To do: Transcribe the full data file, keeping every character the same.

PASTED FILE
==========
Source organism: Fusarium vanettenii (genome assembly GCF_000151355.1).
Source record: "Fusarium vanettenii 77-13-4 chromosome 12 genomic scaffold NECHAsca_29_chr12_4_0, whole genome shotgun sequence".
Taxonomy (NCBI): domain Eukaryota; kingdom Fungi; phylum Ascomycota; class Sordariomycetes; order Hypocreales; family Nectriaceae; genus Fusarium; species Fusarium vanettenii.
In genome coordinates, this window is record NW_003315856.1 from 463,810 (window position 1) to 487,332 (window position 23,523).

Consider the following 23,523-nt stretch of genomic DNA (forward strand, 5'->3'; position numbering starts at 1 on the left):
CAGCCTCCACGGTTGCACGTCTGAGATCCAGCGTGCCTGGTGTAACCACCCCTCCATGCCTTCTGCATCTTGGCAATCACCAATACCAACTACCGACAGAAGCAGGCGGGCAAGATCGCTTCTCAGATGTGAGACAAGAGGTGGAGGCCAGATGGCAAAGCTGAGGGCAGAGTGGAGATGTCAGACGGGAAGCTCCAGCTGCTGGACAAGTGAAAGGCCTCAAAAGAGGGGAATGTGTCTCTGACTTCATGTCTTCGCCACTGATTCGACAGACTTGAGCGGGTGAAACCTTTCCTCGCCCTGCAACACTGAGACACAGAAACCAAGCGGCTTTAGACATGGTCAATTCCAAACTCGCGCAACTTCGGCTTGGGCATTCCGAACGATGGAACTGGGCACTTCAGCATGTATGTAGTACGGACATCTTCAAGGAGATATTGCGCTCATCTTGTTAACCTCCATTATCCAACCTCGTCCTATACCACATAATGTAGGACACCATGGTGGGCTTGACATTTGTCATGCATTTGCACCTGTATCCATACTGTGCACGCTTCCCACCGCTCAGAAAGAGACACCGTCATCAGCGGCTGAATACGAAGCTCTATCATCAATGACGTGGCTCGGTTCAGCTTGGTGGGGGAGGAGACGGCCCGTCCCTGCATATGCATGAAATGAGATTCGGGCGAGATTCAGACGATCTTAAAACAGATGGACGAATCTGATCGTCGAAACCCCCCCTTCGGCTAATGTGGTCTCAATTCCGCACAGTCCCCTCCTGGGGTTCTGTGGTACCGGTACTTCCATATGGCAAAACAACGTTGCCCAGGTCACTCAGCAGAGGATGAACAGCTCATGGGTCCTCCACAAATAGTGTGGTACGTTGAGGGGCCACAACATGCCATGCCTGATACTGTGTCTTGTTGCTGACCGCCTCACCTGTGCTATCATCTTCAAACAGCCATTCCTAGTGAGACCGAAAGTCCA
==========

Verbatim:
Source organism: Fusarium vanettenii (genome assembly GCF_000151355.1).
Source record: "Fusarium vanettenii 77-13-4 chromosome 12 genomic scaffold NECHAsca_29_chr12_4_0, whole genome shotgun sequence".
Taxonomy (NCBI): domain Eukaryota; kingdom Fungi; phylum Ascomycota; class Sordariomycetes; order Hypocreales; family Nectriaceae; genus Fusarium; species Fusarium vanettenii.
In genome coordinates, this window is record NW_003315856.1 from 463,810 (window position 1) to 487,332 (window position 23,523).

Consider the following 23,523-nt stretch of genomic DNA (forward strand, 5'->3'; position numbering starts at 1 on the left):
CAGCCTCCACGGTTGCACGTCTGAGATCCAGCGTGCCTGGTGTAACCACCCCTCCATGCCTTCTGCATCTTGGCAATCACCAATACCAACTACCGACAGAAGCAGGCGGGCAAGATCGCTTCTCAGATGTGAGACAAGAGGTGGAGGCCAGATGGCAAAGCTGAGGGCAGAGTGGAGATGTCAGACGGGAAGCTCCAGCTGCTGGACAAGTGAAAGGCCTCAAAAGAGGGGAATGTGTCTCTGACTTCATGTCTTCGCCACTGATTCGACAGACTTGAGCGGGTGAAACCTTTCCTCGCCCTGCAACACTGAGACACAGAAACCAAGCGGCTTTAGACATGGTCAATTCCAAACTCGCGCAACTTCGGCTTGGGCATTCCGAACGATGGAACTGGGCACTTCAGCATGTATGTAGTACGGACATCTTCAAGGAGATATTGCGCTCATCTTGTTAACCTCCATTATCCAACCTCGTCCTATACCACATAATGTAGGACACCATGGTGGGCTTGACATTTGTCATGCATTTGCACCTGTATCCATACTGTGCACGCTTCCCACCGCTCAGAAAGAGACACCGTCATCAGCGGCTGAATACGAAGCTCTATCATCAATGACGTGGCTCGGTTCAGCTTGGTGGGGGAGGAGACGGCCCGTCCCTGCATATGCATGAAATGAGATTCGGGCGAGATTCAGACGATCTTAAAACAGATGGACGAATCTGATCGTCGAAACCCCCCCTTCGGCTAATGTGGTCTCAATTCCGCACAGTCCCCTCCTGGGGTTCTGTGGTACCGGTACTTCCATATGGCAAAACAACGTTGCCCAGGTCACTCAGCAGAGGATGAACAGCTCATGGGTCCTCCACAAATAGTGTGGTACGTTGAGGGGCCACAACATGCCATGCCTGATACTGTGTCTTGTTGCTGACCGCCTCACCTGTGCTATCATCTTCAAACAGCCATTCCTAGTGAGACCGAAAGTCCA